which was to oversee the growing opportunities of the company worldwide. Consequently, the company has enjoyed the overseas operation growth and also consumer acceptance. Wal-Mart has never changed its brand names, the every day low price and high ethical standards although its approach to competing in the overseas has evolved over time. Due to its entry into the foreign markets it changed its local regulatory frame work and customer tastes.
The global expansion strategy of Wal-Mart is provision of goods at low prices that could raise the living standards of people around the world. This strategy involves globalization efforts of the company to enter into the overseas markets. According to Troy (1), the bottom line for the Wal-Mart's company is"bigger and cheaper". This is because the company intends to maintain its low price kind of leadership while at the same time pursuing the aggressive store expansion worldwide. This expansion is facilitated by opening of new stores and clubs world wide.
Wal-Mart realized that if they took too long to enter into the foreign countries they would be allowing the competitors a lead that is too difficult to close. To avoid this end, they ventured into foreign countries to concentrate on their expansion efforts. This means that the main method used by the Wal-Mart Company in entering into new markets is by venturing into foreign countries. This is ensured by either selling the products in other retail stores which in turn distribute to the customers or by opening up its own store which will be used in the distribution of its products. For example as mentioned earlier, by the year 1993 Wal-Mart international operation had only one Sam's club in Mexico but it ventured fast into the neighboring counties like Argentina, brazil, Indonesia china and Japan. This countries where perceived to be unique in the retail market in terms of the logistical systems, consumers and relationship between the suppliers and retailers.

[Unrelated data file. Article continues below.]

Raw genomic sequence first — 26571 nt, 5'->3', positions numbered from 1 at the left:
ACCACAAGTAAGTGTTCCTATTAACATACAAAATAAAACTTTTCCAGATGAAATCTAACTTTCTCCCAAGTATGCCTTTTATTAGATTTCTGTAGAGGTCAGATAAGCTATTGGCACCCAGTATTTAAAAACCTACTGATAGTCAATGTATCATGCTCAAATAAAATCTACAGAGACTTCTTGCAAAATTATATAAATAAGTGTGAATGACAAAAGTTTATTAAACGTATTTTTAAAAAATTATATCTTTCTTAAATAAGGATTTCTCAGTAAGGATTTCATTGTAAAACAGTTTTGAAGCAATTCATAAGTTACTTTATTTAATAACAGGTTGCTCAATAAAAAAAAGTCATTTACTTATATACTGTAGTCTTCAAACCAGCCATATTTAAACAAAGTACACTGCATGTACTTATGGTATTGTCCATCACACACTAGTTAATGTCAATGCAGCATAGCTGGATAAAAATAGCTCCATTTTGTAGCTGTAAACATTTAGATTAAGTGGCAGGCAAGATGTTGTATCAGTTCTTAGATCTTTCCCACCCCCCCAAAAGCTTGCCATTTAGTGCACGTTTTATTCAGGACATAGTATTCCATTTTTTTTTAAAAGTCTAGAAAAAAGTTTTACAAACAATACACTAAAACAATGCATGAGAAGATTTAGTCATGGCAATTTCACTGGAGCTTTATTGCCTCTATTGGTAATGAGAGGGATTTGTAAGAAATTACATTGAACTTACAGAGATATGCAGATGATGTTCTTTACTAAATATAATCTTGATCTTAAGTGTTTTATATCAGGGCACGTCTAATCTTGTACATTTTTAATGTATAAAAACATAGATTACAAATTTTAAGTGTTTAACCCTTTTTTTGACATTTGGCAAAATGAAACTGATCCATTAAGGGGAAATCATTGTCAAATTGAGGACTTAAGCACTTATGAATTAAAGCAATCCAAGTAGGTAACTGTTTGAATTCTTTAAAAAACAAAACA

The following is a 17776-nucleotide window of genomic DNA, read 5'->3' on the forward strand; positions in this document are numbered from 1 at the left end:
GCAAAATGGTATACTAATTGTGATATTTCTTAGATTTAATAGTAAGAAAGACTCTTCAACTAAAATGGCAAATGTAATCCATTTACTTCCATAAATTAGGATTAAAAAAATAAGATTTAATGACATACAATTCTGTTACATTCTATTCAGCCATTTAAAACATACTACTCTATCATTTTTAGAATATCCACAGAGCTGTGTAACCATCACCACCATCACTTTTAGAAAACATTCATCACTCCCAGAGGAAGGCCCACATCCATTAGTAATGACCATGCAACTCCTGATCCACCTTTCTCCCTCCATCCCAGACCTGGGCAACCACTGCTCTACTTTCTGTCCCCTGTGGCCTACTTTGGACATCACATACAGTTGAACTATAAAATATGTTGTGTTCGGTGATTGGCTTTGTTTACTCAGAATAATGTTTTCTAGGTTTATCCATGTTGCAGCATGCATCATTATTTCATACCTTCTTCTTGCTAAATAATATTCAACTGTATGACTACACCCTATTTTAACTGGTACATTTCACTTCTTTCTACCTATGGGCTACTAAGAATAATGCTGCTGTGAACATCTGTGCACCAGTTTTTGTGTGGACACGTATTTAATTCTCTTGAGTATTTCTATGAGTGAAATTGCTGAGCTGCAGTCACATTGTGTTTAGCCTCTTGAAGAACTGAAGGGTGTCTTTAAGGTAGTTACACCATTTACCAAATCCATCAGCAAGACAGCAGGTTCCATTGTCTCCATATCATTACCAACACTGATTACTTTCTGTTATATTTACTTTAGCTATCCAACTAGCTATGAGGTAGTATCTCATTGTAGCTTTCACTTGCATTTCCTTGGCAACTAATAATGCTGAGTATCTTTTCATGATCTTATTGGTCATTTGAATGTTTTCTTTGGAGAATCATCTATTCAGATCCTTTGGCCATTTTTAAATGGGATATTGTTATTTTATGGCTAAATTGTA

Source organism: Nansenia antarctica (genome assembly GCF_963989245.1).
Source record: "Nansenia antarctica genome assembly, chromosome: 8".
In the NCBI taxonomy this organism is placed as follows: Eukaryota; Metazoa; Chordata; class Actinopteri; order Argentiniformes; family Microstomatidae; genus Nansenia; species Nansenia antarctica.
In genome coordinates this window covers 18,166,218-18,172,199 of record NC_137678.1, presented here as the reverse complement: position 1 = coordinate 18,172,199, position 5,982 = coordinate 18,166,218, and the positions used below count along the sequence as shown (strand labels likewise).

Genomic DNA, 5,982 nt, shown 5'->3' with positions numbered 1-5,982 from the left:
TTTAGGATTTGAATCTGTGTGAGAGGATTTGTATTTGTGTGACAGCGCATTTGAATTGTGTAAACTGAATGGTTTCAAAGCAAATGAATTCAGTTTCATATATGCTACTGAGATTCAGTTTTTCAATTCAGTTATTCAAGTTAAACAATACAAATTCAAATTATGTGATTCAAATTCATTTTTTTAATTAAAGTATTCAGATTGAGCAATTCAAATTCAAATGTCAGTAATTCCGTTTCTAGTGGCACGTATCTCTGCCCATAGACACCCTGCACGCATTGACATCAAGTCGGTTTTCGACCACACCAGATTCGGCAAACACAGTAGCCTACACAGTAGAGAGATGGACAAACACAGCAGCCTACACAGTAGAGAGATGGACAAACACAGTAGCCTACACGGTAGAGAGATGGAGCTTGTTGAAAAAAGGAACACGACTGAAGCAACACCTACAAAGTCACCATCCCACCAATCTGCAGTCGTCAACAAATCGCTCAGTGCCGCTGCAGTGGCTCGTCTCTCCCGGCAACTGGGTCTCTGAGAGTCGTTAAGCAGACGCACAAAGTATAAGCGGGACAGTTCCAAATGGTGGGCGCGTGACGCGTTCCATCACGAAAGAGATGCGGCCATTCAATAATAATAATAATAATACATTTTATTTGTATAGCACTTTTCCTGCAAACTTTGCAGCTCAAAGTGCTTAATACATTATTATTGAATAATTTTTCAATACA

While in the market, Wal-Mart Company opened (build) more new stores in the countries it had ventured into thus replicating the domestic operation abroad. The company also expanded its markets by acquiring potential companies. It also picked up new ideas from other countries which helped greatly in the expansion of its markets. This included the gravity wall from Brazil, selling shoes from Canada, selling bike racks from Canada and many more (Deresky 455).
Wal-Mart Company has been most successful in countries (markets) like Canada, Mexico and the UK. In Canada the company purchased all the 122 Canadian woolco discount stores thus becoming the Canada highest volume discount retailer. The main proponent for the company's success is the low prices of the products and the ability to strip costs from the supply chain which impresses the analysts. The suppliers are strictly authorized to distribute goods at the Wal-Mart's center within 15-30 minutes of the stipulated schedules failure to which they would be fined. Again it has a lot of bargaining power to extract price concession from the suppliers. In UK Wal-Mart acquired ASDA stores which were 232 in number thus becoming the biggest retailer in that country (Wal-Mart.com 1). ASDA warded of price competitions which overtook all the other companies in the UK. In Mexico, Wal-Mart Company acquired the controlling interest of the Mexican largest retailer (Cifra) which operated stores through the county. It modified the products so that they could meet the expectations of its Mexican users (Tilly 1). There is one common theme for the success of these three countries. For example they have acquired some of the strongest companies in this countries thus becoming the leading large scale retailers and they have also modified their products to meet the needs of their immediate clients.
Wal-Mart has failed in Germany and South Korea markets in particular. In Germany, the company found it difficult to adapt to the German ways and it therefore exited selling off its store (Knorr and Arndt 23). In South Korea, the Wal-Mart company also exited selling off its store because it also could not localize its operations (Awbi 1). There is a common theme as to why these two countries failed and it was because the two couldn't adapt to the needs of the various citizens (South Koreans and Germany). These failures are specific or relevant in each country and also similar. For example as mentioned above they have failed because they didn't localize their operations. To be specific the reason as to why it failed in Germany is because the Germany customers did not show much concern for the EDLP approach and many people also disliked its relatively low pay and ultra-frugal policy on managers business expenses. In South Korea it experienced operation difficulties due to its merchandise mix and the stores which were too far from the city centers. Another problem was high food prices and lack of food freshness (Deresky 458).